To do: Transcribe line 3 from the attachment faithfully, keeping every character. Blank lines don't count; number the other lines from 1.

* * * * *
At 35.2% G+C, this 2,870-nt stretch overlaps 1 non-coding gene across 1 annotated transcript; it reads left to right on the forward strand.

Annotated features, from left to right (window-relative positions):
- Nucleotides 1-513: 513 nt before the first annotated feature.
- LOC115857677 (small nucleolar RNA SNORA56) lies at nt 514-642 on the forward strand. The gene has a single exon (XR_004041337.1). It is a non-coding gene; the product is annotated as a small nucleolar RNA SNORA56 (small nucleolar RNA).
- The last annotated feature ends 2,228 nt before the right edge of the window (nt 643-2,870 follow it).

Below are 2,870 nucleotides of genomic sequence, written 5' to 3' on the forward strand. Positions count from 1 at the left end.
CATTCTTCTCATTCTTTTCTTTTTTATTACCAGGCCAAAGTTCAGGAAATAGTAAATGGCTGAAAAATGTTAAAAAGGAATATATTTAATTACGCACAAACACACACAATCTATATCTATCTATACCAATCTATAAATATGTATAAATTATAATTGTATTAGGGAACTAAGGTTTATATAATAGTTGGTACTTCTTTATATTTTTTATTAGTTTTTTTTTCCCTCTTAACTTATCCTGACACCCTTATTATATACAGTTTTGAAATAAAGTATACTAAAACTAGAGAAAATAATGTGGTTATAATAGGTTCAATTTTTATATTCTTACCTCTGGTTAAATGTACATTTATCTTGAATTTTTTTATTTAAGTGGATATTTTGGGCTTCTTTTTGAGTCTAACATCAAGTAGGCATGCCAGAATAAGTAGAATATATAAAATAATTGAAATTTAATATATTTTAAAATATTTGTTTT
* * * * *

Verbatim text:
- Nucleotides 1-513: 513 nt before the first annotated feature.